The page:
Ricardo Alonso-Zaldivar, of the Associated Press, explains how lobbying by well-heeled provider groups is giving the Affordable Care Act “surprising staying power” and undermining Republican efforts to repeal it.

“For the providers, coverage gains and expanded benefits under the Affordable Care Act, or ACA, translate to better chances of keeping patients healthy, and fewer unpaid bills. They say such tangible results outweigh the shortcomings of the Obama-era law, which extended coverage to millions previously uninsured but remains politically divisive.”

“We need to be constantly pushing to get folks to do a bipartisan fix of the ACA,” Sister Carol Keehan, president and CEO of the Catholic Health Association, representing more than 600 hospitals, told Mr. Alonso Zaldivar. “We have to keep blocking and tackling until we get there.”

Recently the American Hospital Association, the American Medical Association, the American Academy of Family Physicians, the American Academy of Pediatrics, the American College of Physicians, the American Congress of Obstetricians and Gynecologists, the American Osteopathic Association, and the American Psychiatric Association have written congressional leaders warning of harm to patients if  any of the current GOP  versions of ACA replacement legislation become law.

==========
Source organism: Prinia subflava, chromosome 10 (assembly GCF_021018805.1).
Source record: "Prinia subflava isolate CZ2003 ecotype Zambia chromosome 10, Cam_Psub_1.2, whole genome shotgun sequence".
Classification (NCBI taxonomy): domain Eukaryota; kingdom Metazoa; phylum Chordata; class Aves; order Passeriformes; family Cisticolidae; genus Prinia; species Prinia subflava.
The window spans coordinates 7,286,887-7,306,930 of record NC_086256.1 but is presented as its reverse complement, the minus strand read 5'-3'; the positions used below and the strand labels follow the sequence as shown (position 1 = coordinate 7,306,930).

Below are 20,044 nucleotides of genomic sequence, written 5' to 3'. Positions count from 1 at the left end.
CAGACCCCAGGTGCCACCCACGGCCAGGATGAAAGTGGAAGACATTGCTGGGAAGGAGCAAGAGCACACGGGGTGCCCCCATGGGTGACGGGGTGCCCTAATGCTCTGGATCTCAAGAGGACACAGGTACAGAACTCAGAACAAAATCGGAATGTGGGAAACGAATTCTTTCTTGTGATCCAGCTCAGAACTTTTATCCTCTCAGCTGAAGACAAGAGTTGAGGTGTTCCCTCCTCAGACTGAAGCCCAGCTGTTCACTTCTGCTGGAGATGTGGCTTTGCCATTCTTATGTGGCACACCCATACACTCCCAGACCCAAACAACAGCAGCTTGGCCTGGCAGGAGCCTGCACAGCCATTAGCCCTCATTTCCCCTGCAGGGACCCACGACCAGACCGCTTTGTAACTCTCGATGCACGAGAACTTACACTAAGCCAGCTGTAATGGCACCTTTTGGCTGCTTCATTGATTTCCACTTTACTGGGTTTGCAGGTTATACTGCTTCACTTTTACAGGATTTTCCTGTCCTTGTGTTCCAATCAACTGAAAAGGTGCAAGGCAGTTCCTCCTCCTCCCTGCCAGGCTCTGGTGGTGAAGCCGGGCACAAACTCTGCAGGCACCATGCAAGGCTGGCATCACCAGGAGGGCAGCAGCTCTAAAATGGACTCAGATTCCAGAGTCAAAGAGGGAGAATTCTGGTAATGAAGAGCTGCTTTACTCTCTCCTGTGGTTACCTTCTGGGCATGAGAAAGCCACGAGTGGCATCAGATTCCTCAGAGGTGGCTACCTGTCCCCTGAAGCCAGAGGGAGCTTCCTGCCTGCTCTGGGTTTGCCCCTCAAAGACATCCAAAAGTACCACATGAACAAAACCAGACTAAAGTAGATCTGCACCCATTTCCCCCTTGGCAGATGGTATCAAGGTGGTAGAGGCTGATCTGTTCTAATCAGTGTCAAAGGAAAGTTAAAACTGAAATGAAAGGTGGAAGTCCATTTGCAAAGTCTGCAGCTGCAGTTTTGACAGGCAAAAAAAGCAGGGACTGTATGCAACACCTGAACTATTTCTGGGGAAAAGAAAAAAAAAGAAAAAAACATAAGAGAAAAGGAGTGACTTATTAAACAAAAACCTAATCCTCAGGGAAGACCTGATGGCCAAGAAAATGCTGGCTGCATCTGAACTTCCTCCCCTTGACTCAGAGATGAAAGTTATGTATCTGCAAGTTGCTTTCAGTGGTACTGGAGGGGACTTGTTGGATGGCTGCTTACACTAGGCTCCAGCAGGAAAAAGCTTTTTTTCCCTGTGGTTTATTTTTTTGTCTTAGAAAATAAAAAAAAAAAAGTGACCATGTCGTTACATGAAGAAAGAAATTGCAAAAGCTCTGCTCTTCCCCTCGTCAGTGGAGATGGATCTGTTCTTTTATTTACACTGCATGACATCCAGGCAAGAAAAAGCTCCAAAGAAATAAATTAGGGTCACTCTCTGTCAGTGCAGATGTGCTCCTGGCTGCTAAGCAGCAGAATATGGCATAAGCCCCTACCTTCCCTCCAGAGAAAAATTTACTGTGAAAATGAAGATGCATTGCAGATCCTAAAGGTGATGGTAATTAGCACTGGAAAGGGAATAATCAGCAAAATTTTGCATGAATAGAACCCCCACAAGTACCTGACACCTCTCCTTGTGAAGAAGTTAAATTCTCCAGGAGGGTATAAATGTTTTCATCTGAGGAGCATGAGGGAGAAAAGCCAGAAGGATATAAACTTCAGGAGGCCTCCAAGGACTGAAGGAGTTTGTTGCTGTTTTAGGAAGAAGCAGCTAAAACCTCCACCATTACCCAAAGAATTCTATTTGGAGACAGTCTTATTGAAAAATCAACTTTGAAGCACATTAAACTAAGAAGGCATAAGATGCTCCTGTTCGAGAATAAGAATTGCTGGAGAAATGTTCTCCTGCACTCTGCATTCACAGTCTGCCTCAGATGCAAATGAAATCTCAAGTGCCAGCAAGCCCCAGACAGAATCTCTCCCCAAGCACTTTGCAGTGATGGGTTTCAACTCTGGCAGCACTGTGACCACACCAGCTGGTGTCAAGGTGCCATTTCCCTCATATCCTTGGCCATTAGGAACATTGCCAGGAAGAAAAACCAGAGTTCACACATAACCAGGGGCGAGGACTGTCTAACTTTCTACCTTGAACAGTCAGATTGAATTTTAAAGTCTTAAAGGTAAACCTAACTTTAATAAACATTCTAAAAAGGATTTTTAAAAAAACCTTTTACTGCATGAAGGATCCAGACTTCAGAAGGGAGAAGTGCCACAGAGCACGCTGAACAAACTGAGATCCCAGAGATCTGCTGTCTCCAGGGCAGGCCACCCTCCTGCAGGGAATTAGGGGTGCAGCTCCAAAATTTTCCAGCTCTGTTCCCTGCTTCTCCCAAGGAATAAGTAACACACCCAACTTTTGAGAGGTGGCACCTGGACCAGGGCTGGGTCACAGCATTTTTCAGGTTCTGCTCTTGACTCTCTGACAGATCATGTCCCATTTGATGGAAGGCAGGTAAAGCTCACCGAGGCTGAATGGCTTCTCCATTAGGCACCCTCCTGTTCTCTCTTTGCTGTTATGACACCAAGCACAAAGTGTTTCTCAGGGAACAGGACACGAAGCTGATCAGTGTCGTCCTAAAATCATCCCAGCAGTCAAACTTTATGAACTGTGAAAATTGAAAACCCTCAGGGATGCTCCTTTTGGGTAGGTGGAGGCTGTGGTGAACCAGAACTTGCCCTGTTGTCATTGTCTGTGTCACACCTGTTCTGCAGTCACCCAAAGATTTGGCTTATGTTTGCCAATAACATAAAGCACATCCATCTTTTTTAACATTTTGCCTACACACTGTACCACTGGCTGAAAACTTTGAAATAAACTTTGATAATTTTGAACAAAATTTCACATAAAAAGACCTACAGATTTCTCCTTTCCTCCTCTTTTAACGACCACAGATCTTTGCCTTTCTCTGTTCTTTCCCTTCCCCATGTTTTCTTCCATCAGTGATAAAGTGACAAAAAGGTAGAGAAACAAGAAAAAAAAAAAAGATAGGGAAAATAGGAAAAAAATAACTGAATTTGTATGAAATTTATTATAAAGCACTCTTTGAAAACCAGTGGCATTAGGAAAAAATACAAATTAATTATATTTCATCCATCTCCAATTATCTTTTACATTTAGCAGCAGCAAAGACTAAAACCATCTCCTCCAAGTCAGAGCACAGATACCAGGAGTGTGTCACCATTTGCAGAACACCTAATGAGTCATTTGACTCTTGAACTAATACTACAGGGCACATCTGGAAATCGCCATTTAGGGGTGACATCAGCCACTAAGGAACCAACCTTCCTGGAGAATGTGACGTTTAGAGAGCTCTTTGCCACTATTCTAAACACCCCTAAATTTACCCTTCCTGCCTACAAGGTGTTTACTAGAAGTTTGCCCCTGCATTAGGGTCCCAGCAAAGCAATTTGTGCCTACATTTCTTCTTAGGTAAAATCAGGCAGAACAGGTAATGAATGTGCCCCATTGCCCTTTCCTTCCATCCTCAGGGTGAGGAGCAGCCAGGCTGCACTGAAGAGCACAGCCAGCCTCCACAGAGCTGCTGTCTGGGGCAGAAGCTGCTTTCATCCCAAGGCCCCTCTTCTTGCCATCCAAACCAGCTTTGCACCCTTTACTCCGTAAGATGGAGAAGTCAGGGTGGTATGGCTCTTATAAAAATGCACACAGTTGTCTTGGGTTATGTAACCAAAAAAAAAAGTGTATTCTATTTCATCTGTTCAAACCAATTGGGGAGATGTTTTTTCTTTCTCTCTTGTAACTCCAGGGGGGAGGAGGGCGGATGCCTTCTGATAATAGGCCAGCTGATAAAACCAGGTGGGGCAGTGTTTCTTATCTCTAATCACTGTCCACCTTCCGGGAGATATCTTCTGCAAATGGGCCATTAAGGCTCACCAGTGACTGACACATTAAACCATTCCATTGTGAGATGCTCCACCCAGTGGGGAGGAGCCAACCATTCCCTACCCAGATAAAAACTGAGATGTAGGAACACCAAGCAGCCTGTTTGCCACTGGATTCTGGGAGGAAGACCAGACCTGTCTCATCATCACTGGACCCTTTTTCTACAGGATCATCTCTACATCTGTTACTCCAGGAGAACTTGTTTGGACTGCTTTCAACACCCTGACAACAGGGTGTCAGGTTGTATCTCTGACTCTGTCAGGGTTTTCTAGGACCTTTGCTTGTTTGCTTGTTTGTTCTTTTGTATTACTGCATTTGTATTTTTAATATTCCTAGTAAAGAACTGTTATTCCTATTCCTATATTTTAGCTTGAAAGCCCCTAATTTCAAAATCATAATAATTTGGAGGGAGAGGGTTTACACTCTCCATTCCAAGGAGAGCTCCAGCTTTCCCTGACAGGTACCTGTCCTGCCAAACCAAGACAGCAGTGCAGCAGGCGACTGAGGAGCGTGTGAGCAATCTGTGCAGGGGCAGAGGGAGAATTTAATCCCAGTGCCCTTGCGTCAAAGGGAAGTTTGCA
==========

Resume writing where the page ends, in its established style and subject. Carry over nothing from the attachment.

And such patient-advocacy groups as the American Cancer Society Cancer Action Network, the American Heart Association, the American Diabetes Association, the American Lung Association, the March of Dimes and others raise similar concerns.

Particularly troubling to foes of the GOP legislation is that the latest drafts of the GOP legislation let  states get waivers of the ACA provision that requires insurers to charge people with medical problems the same premiums that the healthy pay. And consumers who have had a break in coverage could be charged more.